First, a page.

I had similar feelings towards the romance in this book. Lulu and Dex say they like each other, but I don’t see a deep emotional connection like I have with other contemporary romances. Since I didn’t really know them as characters, I didn’t feel as invested in their relationship and I didn’t fully buy into their love story. I didn’t really get why they were so interested in the other person. Like with their backstories, a lot of information is repeated over and over: they know their relationship can’t go beyond the summer, but they like each other so much. Even though there is a resolution to these issues, I didn’t find it to be very realistic.

I have discussed repetitiveness quite a few times in this review and I have found this to seep into other parts of the novel as well. As I mentioned, this book heavily references the second book in the series. Well Played was definitely my least favorite book in the series, so I really didn’t like having to see it rehashed multiple times in this book. There were also several lines in this book repeated over and over again so many times that they lost their humor. The plot itself lended to these issues as well since the characters are packing up and going to a new renaissance faire every week. As a result, it didn’t seem like the plot was moving forward to me.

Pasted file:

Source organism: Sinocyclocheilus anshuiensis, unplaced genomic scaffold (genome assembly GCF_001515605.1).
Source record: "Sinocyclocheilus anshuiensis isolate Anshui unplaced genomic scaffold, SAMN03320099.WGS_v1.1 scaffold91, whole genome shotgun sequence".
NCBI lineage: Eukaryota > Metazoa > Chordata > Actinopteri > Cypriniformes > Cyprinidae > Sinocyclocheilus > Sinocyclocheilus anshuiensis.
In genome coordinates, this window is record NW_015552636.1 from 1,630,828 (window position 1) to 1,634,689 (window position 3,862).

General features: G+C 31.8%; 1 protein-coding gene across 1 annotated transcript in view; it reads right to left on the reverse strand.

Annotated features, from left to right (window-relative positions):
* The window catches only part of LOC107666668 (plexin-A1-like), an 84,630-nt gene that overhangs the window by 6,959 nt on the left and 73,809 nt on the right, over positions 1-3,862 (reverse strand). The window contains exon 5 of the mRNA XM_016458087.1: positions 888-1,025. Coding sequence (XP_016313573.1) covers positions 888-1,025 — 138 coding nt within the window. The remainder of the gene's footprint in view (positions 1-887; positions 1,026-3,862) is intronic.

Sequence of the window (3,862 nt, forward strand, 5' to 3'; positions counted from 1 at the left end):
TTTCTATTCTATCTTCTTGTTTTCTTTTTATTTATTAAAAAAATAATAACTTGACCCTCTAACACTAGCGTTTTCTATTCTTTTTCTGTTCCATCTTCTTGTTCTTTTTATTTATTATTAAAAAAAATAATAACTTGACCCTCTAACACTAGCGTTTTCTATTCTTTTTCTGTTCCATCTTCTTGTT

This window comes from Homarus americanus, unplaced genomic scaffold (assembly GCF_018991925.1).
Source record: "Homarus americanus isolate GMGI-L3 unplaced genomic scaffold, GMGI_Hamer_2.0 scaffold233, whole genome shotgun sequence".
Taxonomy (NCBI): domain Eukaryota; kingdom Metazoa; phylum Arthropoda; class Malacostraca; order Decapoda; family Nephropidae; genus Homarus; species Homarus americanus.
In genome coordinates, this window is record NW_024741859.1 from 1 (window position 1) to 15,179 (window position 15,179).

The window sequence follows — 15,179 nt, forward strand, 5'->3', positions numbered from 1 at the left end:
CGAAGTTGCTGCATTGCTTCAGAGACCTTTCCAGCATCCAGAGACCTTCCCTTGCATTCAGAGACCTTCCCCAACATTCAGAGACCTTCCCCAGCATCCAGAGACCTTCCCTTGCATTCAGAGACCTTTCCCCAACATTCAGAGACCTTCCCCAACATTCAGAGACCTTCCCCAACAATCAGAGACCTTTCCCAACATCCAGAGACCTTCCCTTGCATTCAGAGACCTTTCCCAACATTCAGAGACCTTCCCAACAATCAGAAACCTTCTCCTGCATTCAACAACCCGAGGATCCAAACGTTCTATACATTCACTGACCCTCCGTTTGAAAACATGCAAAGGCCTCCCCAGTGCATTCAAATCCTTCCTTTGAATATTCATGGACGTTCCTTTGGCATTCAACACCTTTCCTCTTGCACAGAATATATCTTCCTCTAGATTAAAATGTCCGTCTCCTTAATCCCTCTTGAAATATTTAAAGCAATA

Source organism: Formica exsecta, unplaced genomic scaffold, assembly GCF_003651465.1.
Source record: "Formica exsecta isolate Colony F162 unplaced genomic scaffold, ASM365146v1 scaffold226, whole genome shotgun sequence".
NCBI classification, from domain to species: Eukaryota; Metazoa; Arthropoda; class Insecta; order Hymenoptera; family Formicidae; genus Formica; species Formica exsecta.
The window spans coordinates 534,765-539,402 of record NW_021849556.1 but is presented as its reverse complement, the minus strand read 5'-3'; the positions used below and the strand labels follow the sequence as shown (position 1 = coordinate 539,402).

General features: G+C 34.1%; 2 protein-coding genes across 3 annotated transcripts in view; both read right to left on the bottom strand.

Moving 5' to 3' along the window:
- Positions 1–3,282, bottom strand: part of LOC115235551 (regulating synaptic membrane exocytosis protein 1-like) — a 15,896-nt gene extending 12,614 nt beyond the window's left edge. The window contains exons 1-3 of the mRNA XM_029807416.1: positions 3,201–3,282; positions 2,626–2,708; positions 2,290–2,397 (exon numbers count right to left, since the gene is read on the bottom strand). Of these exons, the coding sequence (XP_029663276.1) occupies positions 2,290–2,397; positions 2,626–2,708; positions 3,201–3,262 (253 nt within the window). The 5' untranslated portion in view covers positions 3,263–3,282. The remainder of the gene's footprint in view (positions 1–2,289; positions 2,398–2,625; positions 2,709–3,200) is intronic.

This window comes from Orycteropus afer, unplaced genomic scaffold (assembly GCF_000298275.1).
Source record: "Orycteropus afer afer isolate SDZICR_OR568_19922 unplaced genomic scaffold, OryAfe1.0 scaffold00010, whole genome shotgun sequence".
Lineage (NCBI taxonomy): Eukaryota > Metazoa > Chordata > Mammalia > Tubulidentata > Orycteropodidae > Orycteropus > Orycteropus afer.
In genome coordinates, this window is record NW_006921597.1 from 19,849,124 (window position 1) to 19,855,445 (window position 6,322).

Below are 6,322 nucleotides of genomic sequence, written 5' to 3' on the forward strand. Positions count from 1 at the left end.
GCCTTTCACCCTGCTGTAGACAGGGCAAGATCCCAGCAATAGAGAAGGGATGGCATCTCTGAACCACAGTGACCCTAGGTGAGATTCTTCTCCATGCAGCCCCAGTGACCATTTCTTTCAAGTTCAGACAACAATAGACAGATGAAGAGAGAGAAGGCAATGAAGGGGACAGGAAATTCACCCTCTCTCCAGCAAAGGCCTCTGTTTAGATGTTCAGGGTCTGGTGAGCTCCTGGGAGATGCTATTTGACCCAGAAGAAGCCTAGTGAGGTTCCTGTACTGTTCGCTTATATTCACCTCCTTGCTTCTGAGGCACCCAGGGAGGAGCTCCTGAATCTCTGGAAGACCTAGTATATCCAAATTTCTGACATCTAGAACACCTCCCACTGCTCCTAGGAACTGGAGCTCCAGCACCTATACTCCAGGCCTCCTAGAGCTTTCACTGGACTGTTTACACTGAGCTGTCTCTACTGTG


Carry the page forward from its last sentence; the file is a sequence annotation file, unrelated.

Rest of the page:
Another aspect which I think contributed to these issues was that this book was the most far removed from the original series. This book does not primarily take place at the renaissance faire featured in the earlier books. While this book does feature some previous characters, Stacey and Daniel (from Well Played) as well as the Dueling Kilts, they are not the favorites among the series. Additionally, Lulu’s family is a large component of her backstory, but they aren’t really present throughout the novel which takes away from the tension surrounding that part of her story.